There is a pervasive negative stereotypes of various groups in Ghana. One thing I love about Ghana, especially Northern Ghana where I grew up is the playfulness with which we do stereotyping. Between the Mossi and Dagomba, we tease each other with stereotypes that would seem vile to an outsider but the Dagomba has no better friend than the Mossi on our worst day. However in the modern Ghana, cross regional stereotypes often tend to have terrible political implications when and usually if employed by unscrupulous political actors. Some stereotypes are positive while others are negative. But the positive stereotypes can easily turn negative, as the history of the work pepeni has shown in Ghana. In Ghana today, the word pepeni, which used to connote “honest to a fault” trait among northerners thereby earning them jobs as security guards among other positions quickly turned negative in the face of competition for scarce jobs in the modern Ghana. So the abiding of these stereotypes of various groups in Ghana tends to hold us back as a people. Everyone remembers the calling of former president Mahama pepeni after he won the presidency when the word had almost ceased to exist in popular usage among Ghanaians. Then the infamous Osafo Marfo tape showing him sowing regional/ethnic discord by claiming only one region/people in Ghana has resources. In our body politics, we need to make sure we make no room for people who still espouse these kinds of views. But the putting of Osafo Marfo into the powerful senior minister set a stage for what some detractors of Nana Addo will claim is his leniency, to say the least, of ethnic/regional bigots like Osafo Marfo.
This is what the deputy minister said:
If anybody who is the north and said his farm was destroyed by fall armyworm the person must prove it. Our brothers (in the North) it is so difficult to deal with them. I lived there for 27 years, I speak Dagbani like a Dagomba and all that. They are very difficult people. Nobody can substantiate. If anybody says that his farm was destroyed by armyworm, the person would have to come and prove it. We have no records of that. It’s just a way of taking money from the government: that’s what they do all the time…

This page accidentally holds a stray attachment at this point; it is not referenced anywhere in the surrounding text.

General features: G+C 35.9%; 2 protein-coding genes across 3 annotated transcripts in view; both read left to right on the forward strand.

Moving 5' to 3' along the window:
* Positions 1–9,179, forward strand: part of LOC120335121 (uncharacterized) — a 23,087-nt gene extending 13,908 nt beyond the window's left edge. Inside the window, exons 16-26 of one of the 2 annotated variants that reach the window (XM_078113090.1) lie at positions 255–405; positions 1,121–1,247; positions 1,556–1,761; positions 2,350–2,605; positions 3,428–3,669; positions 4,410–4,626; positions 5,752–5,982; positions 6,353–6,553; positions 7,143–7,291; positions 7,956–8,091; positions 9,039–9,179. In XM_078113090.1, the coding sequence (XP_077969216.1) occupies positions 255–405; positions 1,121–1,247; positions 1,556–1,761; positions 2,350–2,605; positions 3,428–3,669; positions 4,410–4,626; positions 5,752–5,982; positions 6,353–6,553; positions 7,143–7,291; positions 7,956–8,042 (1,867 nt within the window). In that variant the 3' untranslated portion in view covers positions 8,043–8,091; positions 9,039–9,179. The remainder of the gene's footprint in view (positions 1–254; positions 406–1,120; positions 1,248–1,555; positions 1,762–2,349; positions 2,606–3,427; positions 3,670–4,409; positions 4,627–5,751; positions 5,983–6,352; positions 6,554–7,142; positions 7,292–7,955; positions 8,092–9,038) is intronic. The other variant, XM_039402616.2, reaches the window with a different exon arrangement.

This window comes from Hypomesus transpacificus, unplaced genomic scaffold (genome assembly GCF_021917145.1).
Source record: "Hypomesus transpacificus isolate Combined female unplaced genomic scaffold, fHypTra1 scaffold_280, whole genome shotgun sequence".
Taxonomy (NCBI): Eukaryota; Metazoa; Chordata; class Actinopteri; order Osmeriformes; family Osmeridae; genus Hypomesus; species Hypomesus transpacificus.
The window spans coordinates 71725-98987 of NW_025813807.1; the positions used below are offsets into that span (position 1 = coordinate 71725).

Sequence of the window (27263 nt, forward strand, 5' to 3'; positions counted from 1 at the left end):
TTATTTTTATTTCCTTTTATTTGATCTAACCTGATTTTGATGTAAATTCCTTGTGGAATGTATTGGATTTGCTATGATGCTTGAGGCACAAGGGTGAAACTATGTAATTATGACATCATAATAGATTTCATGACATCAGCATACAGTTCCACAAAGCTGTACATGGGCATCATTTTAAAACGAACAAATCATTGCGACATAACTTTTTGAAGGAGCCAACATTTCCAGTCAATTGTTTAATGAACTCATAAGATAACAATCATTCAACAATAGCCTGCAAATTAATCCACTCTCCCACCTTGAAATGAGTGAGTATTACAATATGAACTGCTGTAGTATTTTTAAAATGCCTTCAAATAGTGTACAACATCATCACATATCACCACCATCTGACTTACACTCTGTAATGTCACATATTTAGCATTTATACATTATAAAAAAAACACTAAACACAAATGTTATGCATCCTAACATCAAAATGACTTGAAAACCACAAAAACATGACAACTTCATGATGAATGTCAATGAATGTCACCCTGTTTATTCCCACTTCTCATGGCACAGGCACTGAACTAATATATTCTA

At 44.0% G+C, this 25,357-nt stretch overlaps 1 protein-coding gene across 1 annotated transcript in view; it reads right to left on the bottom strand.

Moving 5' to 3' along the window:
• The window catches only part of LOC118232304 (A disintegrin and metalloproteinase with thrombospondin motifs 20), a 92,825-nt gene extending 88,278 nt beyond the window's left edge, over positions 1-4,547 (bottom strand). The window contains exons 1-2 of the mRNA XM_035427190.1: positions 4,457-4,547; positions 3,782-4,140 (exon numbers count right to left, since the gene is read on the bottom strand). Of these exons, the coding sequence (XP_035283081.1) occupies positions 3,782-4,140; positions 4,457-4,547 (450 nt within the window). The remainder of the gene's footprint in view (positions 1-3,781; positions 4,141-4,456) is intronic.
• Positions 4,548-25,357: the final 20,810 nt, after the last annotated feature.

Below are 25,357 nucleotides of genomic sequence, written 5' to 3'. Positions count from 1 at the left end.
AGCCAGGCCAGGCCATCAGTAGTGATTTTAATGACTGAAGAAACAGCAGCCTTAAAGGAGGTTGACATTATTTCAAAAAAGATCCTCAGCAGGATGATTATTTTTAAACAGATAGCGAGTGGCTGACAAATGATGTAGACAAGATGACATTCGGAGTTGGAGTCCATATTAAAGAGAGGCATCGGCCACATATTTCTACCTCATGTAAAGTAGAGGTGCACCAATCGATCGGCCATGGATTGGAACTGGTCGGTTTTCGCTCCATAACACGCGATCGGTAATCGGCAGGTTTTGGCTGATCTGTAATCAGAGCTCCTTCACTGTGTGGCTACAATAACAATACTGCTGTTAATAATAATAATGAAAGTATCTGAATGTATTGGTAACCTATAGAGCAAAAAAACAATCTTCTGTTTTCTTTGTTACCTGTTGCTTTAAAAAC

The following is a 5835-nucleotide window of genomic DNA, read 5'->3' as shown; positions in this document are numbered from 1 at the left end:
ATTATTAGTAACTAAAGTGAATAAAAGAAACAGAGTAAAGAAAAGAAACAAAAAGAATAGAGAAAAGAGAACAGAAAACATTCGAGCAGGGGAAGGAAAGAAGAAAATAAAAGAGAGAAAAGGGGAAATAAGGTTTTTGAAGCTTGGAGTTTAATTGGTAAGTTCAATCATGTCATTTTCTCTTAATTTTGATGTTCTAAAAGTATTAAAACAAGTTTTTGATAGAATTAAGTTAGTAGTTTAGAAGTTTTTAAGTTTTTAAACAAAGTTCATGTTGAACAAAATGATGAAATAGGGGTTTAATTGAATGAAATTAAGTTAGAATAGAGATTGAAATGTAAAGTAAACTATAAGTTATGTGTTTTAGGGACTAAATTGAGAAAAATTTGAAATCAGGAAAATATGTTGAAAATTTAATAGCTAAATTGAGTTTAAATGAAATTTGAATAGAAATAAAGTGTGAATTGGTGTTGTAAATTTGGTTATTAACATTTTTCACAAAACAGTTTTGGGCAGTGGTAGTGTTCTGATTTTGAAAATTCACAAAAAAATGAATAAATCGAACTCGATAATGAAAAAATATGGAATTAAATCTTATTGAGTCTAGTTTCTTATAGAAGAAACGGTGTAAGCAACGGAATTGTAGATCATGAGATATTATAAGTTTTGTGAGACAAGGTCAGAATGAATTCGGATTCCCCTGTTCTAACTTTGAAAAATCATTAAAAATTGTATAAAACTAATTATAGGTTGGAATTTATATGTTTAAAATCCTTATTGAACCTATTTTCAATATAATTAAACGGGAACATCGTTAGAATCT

What you see in his statement is ethnic/tribal and regional bigotry. He tried to use what I usually see here among white racists who try to refuse to see their racism by claiming they have black friends. That is exactly what Mr. William Agyapong Quiatoo did right there. “I lived among northerners so I can make a claim putting them in a monolithic group and ascribing a bunch of negative stereotypes to them.” According to him, northerners are difficult because that is his experience living among the Dagomba. Again, northerners supposedly make up false stories to take money from the government all the time. If anywhere else in the world, this would be met with outrage across the political class but alas in Ghana, it is the opposition-crying foul while the ruling government keeps mute therefore bastardizing a unifying moment and making everything political. But it is not really surprising given that many a Ghanaian still hold on to their various kinds of bigotry even though we claim we are a united country and a peaceful people.